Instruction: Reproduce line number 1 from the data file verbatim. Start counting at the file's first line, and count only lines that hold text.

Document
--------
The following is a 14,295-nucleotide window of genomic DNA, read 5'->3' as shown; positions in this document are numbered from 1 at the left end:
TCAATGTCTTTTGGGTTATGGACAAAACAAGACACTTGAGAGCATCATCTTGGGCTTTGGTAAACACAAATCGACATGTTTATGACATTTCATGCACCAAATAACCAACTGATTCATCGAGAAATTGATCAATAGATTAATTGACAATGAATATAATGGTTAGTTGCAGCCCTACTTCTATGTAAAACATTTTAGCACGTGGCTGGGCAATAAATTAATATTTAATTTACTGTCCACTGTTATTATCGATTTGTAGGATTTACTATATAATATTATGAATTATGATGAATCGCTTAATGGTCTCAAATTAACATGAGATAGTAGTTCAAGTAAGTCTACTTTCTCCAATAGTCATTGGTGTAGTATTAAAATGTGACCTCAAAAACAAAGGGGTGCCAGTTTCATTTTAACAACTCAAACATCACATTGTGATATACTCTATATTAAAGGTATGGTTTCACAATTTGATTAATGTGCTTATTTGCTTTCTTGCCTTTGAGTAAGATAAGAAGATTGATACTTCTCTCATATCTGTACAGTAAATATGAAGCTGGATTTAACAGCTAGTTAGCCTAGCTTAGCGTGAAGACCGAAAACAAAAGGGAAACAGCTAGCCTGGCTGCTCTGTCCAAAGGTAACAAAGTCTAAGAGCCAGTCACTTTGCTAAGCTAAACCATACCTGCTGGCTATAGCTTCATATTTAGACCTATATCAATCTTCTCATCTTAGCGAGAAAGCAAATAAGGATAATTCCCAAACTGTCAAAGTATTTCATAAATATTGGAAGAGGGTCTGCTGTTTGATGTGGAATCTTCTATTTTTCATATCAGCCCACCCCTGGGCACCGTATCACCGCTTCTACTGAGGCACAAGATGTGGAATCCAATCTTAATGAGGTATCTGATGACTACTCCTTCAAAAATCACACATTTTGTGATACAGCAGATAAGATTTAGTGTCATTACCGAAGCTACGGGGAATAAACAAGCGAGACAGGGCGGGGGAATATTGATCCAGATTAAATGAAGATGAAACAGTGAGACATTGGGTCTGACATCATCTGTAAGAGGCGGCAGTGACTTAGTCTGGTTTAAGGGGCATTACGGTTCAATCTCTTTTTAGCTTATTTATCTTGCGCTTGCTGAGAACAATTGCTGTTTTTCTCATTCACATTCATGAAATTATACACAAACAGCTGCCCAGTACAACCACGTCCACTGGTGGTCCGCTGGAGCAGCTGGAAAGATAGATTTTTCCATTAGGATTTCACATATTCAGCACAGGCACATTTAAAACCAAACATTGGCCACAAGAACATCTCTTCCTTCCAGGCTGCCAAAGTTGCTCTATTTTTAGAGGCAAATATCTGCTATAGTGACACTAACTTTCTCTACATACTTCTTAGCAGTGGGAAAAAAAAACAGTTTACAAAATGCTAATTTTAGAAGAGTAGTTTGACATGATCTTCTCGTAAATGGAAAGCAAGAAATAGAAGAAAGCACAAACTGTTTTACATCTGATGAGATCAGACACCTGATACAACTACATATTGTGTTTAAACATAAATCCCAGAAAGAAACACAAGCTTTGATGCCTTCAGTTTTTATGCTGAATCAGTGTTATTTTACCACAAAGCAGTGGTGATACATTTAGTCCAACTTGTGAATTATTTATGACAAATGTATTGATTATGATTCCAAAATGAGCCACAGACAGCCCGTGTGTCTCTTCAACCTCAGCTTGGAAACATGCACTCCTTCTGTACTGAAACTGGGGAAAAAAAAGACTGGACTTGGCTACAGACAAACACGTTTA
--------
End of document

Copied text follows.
The following is a 14,295-nucleotide window of genomic DNA, read 5'->3' as shown; positions in this document are numbered from 1 at the left end: